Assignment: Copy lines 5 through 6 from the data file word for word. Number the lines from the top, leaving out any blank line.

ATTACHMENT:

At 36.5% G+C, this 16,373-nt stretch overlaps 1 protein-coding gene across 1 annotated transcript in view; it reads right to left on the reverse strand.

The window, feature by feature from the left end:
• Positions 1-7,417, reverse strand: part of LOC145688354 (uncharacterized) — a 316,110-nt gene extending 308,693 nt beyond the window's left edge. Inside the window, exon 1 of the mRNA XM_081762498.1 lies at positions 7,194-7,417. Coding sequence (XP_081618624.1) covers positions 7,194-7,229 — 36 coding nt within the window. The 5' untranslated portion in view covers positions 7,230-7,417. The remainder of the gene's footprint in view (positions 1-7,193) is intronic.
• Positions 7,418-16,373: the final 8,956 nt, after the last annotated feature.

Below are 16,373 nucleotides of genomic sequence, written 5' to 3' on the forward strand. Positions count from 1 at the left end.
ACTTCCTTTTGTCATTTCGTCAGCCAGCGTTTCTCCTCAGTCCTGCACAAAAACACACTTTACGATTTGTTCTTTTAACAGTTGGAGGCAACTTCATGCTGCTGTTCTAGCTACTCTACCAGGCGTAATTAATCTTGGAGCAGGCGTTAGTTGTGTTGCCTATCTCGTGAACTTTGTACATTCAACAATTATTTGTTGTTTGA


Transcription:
Below are 16,373 nucleotides of genomic sequence, written 5' to 3' on the forward strand. Positions count from 1 at the left end.
ACTTCCTTTTGTCATTTCGTCAGCCAGCGTTTCTCCTCAGTCCTGCACAAAAACACACTTTACGATTTGTTCTTTTAACAGTTGGAGGCAACTTCATGCTGCTGTTCTAGCTACTCTACCAGGCGTAATTAATCTTGGAGCAGGCGTTAGTTGTGTTGCCTATCTCGTGAACTTTGTACATTCAACAATTATTTGTTGTTTGA